In only five years, almost one out of every three workers will be older than 55. The baby boom generation, representing the nearly 80 million Americans born between the years of 1946 and 1964, will retire in record numbers over the next 15 years and many fear that corporate America is ill-prepared to handle this “silver tsunami.”
In the spirit of full disclosure, I am a proud baby boomer who has the pleasure of working with a fantastic company comprised primarily of younger employees. Though perhaps not statistically representative of corporate America, I consider myself to be very fortunate to have direct access to the fresh perspective these young professionals offer, while still offering my own generation’s workplace perspective. As long as I’m fortunate enough to work for a company with a culture that aligns with my core values, I will continue to work. Others in my generation will as well.
In 2011, the first wave of boomers reached age 65. Now, approximately 11 million Americans reach retirement age each and every day. This is merely a matter of math. The real challenge for all companies is to accurately estimate and react appropriately to how many of these folks will actually retire when they reach the age of 65. The companies that make the changes necessary to retain and attract top talent from the baby boom generation will be best positioned for success.
Here’s what we know about the boomer and millennial generations:
- Work ethic: One of the most predominant characteristics of baby boomers is an incredible work ethic; working in excess of 60 hours is commonplace. When most boomers hear “retire,” they think, “Retire and do what?” To many boomers, the thought of gradually working less to allow themselves to focus on other endeavors is more appealing.
- Skill gap: Boomers have ample business knowledge and management skills, and companies will soon begin to realize that they cannot afford to lose these skills as the result of a mass exodus during such a short period of time.
- Demand for tech expertise: As companies become increasingly tech savvy, they need individuals who will bring that skill set to the table. Millennials have grown up with technology, and thus quickly adapt to technology in the business space.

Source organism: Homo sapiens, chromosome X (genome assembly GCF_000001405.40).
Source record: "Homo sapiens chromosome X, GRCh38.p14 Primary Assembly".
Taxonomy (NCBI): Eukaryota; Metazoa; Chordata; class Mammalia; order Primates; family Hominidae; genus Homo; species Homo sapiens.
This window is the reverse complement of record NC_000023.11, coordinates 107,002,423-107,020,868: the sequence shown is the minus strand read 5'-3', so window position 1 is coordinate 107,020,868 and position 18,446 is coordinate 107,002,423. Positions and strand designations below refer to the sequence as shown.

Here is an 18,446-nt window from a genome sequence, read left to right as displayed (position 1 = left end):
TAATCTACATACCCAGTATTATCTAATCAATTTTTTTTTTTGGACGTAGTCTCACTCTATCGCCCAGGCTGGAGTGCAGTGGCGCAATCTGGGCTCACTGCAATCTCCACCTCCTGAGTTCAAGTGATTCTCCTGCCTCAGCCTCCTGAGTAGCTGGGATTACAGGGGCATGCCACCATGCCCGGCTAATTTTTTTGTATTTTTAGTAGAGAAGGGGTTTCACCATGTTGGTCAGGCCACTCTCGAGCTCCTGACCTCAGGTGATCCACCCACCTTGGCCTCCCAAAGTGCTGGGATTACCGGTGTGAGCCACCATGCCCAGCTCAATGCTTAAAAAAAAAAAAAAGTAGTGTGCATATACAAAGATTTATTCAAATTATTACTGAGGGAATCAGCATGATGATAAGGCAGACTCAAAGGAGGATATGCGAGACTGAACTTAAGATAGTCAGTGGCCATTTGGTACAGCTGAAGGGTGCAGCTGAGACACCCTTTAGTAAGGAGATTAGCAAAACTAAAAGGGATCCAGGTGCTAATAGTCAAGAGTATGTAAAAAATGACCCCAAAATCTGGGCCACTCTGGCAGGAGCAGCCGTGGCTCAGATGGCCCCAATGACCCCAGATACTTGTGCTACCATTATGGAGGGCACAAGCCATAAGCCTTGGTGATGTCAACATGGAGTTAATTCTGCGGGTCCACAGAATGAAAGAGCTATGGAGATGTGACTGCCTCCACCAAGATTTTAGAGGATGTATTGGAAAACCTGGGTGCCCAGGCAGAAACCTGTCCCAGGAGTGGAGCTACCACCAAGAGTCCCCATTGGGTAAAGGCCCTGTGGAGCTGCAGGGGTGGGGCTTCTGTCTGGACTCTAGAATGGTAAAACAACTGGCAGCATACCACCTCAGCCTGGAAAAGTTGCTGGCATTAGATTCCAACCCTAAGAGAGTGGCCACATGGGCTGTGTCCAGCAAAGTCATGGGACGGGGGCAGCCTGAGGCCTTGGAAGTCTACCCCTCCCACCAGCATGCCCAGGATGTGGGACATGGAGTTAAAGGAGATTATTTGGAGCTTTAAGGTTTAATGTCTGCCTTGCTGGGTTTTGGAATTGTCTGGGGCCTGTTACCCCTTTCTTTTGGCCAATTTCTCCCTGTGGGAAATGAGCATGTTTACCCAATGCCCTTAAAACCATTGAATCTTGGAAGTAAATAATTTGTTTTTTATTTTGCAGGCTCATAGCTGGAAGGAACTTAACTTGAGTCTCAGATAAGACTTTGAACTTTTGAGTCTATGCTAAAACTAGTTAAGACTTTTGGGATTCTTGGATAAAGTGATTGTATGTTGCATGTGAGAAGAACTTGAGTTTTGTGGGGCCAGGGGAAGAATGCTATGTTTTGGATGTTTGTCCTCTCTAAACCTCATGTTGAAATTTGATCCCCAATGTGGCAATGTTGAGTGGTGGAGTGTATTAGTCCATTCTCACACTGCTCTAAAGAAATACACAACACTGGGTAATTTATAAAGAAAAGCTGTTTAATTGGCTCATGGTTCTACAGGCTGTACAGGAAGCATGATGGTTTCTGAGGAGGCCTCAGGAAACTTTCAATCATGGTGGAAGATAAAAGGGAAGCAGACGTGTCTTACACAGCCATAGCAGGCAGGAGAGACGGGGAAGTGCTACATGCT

- Millennial mentoring: Boomers and millennials are a natural fit for mentorship. If companies focus on having boomers mentor millennials, they can soften the blow of the silver tsunami and retain characteristics of both generations.
So what will be the most significant challenge for organizations competing for top talent? It is linking the idea of retaining both millennials and baby boomers. Organizations will need both to thrive. It’s time to throw out the stereotypes about an aging workforce and develop strategies to effectively deal with the demand for top talent and to strategically fill critical vacancies. Companies must ask themselves if their environments and cultures are attractive to both baby boomers and millennials and implement proactive programs that attract all generations.
You don’t have to look far to find companies who are doing it right. Fortune’s “Best Companies to Work For” list had Google and the Boston Consulting Group in the top two spots for 2015. The laundry list of benefits provided to the employees of these firms are attractive to all generations:
- Proactive Talent Acquisition Strategies.
- Training, Education, and Mentoring Programs
- Redesign of Roles and Responsibilities
- Flex-time and PTO (I realize that this may be a very sensitive area, but employees have demands on their time outside of work. Whether it’s to attend to the needs of an aging parent or perhaps to young children, the reality is that life happens, regardless of generation.)
- Telecommuting Policies
- Workplace Ergonomics
Providing a culture that attracts a diverse workforce will be the key to surviving the silver tsunami, regardless of the force of its impact. No one knows when it will hit and to what extent, but proactive companies with environments that fosters employee engagement will not only position themselves to survive, but to thrive.
Joe Reardon is the managing director of Finance & Accounting Executive Search at Versique. He is an alumni of St. Thomas ‘78, ‘93 M.I.M., and can be reached at firstname.lastname@example.org. To learn more about how Joe helps companies – including public, private, multinational, high-growth, turnaround, start-up and Fortune 500 – hire critically important senior leadership, visit www.versique.com.